Scientists Reveal First Evidence the ‘Multiverse’ Indeed Exists

By Arthur Dominic J. Villasanta , | May 19, 2017

CMB Cold Spot.

CMB Cold Spot.

The Cosmic Microwave Background Cold Spot (CMB Cold Spot), a huge region of the Universe theories say shouldn't exist at all, is being proposed as proof the "Multiverse" does indeed exist.

Long the stuff of science fiction writing and entertainment, the "Multiverse" is the hypothetical set of possible universes, including our Universe, which together comprise everything that exists.

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The many universes within the Multiverse are called "parallel universes" or "alternative universes." In 2010, a number of scientists claimed to find evidence suggesting our Universe collided with parallel universes.

Now, a new study about the CMB Cold Spot (also called the Wilkinson Microwave Anisotropy Probe cold spot or WMAP Cold Spot) might offer the first proof we truly exist within a Multiverse.

The study by British astronomers focuses on this Cold Spot -- a baffling cold area of space that's been observed in the CMB radiation coming from the early Universe 13 billion years ago. Discovered by NASA in 2004, the Cold Spot measures 1.8 billion light years across.

The Cold Spot is the largest known structure ever discovered, yet appears to contain 20 percent less matter than it should, and has baffled scientists since it was recorded.

Temperatures of the CMB radiation generally vary throughout the Universe, but this area of inexplicable cold ion the Cold Spot is much larger than others and much colder -- about 0.00015 degrees Celsius colder than its surroundings.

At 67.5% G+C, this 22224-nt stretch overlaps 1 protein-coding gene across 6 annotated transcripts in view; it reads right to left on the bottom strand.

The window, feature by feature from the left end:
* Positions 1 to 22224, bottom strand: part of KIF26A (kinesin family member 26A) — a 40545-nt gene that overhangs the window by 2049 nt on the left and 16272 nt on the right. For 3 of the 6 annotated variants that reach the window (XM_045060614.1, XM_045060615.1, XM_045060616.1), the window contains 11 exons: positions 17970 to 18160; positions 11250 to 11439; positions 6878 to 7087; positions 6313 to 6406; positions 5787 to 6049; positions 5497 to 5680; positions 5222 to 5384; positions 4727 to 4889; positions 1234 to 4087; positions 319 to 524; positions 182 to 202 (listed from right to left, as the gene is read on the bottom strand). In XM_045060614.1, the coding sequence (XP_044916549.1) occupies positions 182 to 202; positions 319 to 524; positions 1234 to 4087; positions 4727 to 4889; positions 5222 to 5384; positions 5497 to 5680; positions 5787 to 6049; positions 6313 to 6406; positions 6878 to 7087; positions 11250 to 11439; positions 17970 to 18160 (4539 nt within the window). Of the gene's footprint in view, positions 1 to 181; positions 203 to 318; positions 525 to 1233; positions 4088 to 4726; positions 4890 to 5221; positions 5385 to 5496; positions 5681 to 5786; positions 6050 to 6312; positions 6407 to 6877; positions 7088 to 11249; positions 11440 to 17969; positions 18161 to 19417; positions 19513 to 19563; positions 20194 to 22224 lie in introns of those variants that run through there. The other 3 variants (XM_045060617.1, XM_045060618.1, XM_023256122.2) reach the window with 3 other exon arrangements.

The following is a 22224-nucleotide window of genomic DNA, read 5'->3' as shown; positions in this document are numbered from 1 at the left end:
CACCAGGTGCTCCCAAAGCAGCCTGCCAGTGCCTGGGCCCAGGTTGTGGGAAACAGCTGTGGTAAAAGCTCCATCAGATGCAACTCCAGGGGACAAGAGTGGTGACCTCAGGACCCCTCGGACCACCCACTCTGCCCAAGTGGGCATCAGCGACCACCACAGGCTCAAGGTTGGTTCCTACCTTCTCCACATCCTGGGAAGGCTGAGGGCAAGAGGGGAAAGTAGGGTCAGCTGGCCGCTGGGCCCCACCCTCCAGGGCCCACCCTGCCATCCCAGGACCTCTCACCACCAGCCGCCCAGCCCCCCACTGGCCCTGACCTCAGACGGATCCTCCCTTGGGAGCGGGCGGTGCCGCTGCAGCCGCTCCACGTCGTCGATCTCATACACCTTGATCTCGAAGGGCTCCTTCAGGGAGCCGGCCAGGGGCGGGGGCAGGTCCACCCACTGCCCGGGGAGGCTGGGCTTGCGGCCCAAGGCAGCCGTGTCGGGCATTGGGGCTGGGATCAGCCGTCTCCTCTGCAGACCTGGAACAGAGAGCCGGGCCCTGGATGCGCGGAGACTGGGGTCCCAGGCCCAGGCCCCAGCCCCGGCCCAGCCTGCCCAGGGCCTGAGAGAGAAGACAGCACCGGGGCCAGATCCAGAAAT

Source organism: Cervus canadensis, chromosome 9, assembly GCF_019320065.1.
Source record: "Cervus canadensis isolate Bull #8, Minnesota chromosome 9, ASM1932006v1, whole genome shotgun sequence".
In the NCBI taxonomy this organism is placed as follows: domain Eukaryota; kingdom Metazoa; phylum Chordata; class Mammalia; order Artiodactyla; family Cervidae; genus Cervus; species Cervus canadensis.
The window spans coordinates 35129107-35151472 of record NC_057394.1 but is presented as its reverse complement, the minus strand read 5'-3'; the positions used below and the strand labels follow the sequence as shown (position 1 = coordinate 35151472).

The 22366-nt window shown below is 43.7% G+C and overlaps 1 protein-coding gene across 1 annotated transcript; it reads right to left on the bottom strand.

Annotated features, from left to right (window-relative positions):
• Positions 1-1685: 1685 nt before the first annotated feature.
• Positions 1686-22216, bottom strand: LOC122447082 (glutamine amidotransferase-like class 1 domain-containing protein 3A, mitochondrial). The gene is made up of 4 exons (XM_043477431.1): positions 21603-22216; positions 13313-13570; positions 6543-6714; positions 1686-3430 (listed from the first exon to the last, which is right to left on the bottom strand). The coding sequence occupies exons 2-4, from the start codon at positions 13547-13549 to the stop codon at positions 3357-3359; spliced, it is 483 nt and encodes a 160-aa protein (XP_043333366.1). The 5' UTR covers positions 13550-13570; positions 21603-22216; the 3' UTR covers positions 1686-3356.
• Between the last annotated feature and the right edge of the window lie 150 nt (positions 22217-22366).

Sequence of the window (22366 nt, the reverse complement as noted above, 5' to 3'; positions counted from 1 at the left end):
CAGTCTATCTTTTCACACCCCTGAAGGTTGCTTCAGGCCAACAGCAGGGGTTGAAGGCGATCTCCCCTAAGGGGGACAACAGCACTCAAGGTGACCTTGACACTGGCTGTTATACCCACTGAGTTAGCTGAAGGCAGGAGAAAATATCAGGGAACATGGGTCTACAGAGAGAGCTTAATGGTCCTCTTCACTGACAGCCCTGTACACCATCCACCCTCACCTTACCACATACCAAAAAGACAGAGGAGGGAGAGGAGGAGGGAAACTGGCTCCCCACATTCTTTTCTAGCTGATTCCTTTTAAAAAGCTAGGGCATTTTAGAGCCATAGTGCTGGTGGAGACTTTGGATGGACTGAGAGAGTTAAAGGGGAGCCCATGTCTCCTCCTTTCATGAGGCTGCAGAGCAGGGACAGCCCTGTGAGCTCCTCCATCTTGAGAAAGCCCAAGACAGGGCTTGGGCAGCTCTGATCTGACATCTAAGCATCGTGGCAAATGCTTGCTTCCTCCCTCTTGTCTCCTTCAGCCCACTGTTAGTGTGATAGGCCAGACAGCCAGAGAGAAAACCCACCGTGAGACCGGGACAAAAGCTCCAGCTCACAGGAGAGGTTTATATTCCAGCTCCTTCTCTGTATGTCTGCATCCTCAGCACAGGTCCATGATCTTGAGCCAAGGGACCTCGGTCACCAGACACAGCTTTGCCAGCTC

The Cold Spot isn't supposed to exist at all based on existing cosmological models. The leading explanation for the existence of the Cold Spot is it's a "Supervoid," or a massive void between us and the primordial CMB. A region cooler than surrounding sightlines can be observed if a large void is present.

The new study by British astronomers led by postgraduate student Ruari Mackenzie and Prof. Tom Shanks in Durham University's Center for Extragalactic Astronomy challenges the assumption of a Supervoid, however. It claims to prove the Supervoid isn't a valid solution to the Cold Spot's mystery.

Researchers argue that instead of one giant void in that area, there are galaxy clusters gathered around smaller bubble-like voids. They also say these galaxy clusters are too small to be responsible for lowering the temperature in the Cold Spot.

Researchers think one possible hypothesis is the Cold Spot resulted from a collision between our Universe during its early days and another universe. The energy release of such an indescribable impact would have created the Cold Spot.

"We can't entirely rule out that the Spot is caused by an unlikely fluctuation explained by the standard model," said Prof. Shanks.

"But if that isn't the answer, then there are more exotic explanations. Perhaps the most exciting of these is that the Cold Spot was caused by a collision between our Universe and another bubble universe.

"If further, more detailed, analysis of CMB data proves this to be the case, then the Cold Spot might be taken as the first evidence for the Multiverse -- and billions of other universes may exist like our own."


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